Mining and Environmental Justice Community Network of South Africa and others v Minister of Environmental Affairs and others, High Court of the Republic of South Africa, Gauteng Division, Pretoria, Case No. 50779/2017 (8 November 2018):
Various environmental groups sought review of two government decisions to permit coal mining in a protected wetland - Mabola Protected Environment (MPE). The High Court of South Africa reviewed the two government decisions and set them aside, primarily due to violations of a national administrative law (lack of transparency and opportunity for public participation), a national environmental management statute (failure to consider enumerated environmental principles, particularly one requiring special attention be given to management and planning decisions regarding wetlands), and a national protected areas law (exercising discretion to permit mining in the MPE in the absence of an approved management plan for the MPE, the failure to consider relevant information about the interests of local communities, the failure to wait until all internal appeal procedures corresponding to previously required authorizations have finalized, and the failure to fulfill distinctive duties arising from the supremacy of this statute over other legislation when the management and trusteeship of protected areas is at issue).
The court didn’t decide some of the alleged grounds for review because it wasn’t necessary to do so in order to set aside the two decisions at issue; however, the court did comment (citing a law review article regarding climate change and public trusteeship) that:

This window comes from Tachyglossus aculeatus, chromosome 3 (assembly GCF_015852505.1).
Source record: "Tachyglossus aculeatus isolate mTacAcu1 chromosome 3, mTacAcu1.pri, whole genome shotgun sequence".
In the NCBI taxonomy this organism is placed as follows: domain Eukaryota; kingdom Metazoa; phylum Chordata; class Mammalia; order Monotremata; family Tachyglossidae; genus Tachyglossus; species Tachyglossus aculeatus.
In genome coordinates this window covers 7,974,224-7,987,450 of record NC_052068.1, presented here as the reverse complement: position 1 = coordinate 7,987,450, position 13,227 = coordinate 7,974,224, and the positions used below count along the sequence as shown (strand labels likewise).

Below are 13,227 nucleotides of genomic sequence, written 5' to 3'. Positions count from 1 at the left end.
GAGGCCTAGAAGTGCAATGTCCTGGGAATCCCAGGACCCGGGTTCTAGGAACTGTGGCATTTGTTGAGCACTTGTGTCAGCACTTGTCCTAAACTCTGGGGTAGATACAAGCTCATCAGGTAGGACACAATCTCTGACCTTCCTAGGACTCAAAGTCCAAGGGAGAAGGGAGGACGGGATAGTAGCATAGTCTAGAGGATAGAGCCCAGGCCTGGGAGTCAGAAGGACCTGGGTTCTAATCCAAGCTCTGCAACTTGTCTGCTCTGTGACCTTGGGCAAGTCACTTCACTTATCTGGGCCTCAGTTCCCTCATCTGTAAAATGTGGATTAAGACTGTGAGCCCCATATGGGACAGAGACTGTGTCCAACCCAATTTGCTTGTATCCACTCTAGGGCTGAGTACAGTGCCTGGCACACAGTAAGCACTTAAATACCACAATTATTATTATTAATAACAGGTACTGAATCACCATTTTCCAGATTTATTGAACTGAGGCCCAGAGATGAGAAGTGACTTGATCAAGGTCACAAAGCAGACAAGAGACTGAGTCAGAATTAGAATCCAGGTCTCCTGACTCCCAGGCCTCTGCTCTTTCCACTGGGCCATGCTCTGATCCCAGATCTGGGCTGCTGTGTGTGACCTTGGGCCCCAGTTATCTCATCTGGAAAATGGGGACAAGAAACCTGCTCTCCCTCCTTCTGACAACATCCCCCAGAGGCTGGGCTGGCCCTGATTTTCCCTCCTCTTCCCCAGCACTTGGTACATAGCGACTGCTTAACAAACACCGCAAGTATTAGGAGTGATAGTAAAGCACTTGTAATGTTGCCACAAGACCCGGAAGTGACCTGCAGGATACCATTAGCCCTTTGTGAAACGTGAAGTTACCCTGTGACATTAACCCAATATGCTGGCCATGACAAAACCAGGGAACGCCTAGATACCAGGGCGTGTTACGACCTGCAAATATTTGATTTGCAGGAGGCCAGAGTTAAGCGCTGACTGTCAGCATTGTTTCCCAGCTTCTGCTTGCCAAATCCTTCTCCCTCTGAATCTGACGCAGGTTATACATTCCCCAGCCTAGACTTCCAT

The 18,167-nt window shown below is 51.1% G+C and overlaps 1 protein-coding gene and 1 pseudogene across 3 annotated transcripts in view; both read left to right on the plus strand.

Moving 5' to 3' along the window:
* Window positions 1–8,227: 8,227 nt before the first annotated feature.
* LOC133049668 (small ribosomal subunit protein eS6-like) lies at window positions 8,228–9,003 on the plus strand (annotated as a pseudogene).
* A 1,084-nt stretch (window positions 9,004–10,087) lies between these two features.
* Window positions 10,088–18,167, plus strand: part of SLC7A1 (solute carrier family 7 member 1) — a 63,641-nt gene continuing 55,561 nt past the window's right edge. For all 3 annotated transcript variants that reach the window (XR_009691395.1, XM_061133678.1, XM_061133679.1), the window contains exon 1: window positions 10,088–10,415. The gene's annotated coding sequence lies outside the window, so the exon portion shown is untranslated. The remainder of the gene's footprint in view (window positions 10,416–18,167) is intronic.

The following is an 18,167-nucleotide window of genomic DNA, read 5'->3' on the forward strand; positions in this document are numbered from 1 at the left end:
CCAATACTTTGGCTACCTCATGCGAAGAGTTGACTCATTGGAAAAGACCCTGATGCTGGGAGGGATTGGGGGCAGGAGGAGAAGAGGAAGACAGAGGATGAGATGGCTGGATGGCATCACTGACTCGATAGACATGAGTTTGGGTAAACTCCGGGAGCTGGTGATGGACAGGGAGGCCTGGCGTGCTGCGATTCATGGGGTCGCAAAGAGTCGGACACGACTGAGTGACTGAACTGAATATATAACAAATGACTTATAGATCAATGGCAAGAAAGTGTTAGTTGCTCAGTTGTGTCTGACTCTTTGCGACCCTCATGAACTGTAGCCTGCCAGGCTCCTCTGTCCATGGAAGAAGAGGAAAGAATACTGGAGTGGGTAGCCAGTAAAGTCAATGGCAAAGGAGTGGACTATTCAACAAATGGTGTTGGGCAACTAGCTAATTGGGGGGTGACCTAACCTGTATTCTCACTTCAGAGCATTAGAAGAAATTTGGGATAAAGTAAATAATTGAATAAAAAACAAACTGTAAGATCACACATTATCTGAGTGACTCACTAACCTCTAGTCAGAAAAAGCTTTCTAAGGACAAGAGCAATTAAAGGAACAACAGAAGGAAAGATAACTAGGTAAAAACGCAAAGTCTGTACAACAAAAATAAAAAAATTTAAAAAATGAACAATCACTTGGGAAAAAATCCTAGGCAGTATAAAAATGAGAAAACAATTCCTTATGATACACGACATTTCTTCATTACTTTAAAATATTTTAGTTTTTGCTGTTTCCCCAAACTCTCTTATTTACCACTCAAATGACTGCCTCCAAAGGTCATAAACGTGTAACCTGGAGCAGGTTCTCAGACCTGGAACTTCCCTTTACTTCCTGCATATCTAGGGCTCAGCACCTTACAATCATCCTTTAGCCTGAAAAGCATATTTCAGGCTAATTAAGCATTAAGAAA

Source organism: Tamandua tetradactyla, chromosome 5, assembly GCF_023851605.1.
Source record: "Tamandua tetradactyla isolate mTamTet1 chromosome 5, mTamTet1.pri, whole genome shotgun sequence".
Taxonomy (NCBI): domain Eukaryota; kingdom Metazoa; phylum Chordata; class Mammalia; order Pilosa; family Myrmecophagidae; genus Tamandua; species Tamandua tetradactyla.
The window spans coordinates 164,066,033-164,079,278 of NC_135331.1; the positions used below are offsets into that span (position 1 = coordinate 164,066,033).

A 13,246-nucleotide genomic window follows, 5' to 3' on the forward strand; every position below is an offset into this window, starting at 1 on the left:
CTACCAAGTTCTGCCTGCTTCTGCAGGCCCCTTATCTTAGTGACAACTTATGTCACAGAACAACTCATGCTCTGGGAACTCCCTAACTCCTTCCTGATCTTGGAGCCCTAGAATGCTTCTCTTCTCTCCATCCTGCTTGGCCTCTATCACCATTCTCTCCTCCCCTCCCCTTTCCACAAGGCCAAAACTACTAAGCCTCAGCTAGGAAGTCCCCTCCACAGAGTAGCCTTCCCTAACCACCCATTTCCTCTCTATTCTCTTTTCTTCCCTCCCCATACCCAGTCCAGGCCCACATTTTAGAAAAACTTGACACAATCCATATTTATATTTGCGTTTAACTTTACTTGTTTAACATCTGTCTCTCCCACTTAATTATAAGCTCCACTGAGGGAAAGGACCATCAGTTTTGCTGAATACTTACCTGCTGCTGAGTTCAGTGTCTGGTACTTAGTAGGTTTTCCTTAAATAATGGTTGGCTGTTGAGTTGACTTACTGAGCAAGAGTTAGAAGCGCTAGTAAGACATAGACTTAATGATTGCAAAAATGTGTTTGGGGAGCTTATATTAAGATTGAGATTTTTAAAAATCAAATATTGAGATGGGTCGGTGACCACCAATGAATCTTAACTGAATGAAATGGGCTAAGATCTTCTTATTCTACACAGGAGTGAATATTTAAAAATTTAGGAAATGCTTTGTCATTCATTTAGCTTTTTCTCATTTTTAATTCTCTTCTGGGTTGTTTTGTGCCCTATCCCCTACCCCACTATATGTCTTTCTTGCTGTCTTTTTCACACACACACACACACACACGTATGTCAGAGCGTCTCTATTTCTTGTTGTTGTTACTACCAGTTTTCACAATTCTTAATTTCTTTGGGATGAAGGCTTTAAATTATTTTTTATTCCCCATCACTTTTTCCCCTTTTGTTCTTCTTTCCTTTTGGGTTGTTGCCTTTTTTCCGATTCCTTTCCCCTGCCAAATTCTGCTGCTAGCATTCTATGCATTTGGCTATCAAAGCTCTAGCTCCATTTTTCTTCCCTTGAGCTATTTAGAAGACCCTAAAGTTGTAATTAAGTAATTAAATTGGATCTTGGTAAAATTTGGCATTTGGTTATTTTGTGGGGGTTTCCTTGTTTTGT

[A] failure to take South Africa’s international responsibilities relating to the environment into account and a failure to take into account that the use and exploitation of non-renewable natural resources must take place in a responsible and equitable manner would not satisfy the “higher level of scrutiny” necessary when considering whether mining activities should be permitted in a protected environment or not. Such failures would constitute a failure by the state of its duties as trustees of vulnerable environments … [and] might also amount to impermissibly failing to take relevant considerations into account.
The court not only refused the government’s application for postponement of this judicial review, but imposed a punitive cost order due to the timing and manner of the application for postponement (it was submitted as the government was trying to exclude the proposed mining area from the MPE, so as to make the two permissions at issue no longer required and, thus, the main application moot). The court emphasized: “Even if an issue of true mootness had arisen, the court has a discretion to still hear a matter.” Para. 12.11.
Regarding the matter of costs for this judicial review, the court determined:
[T]here was no justification for the lack of transparency or the departure from sections 3 and 4 of the [administrative law statute] PAJA, both of which could have gone a long way in possibly even preventing litigation. Compliance therewith would certainly have removed a large portion of the grounds of review which featured in this matter. A punitive costs order is therefore justified.
Para. 13. The court determined that the mining proponent should neither be liable nor entitled to costs because it was a necessary, but involuntary, party and did not seek costs.
The court set aside both permissions for the mining project in the MPE and remitted the application for permission for reconsideration in light of “all relevant consideration” and the following specific considerations: (1) compliance with the national administrative law statute; (2) the interests of local communities and the environmental principles of the national environmental management statute; (3) previously required authorizations must be final (i.e., after statutory appeals are resolved) before permissions may be granted; and, (4) a management plan for the MPE must be approved and the contents of said plan must be taken into consideration.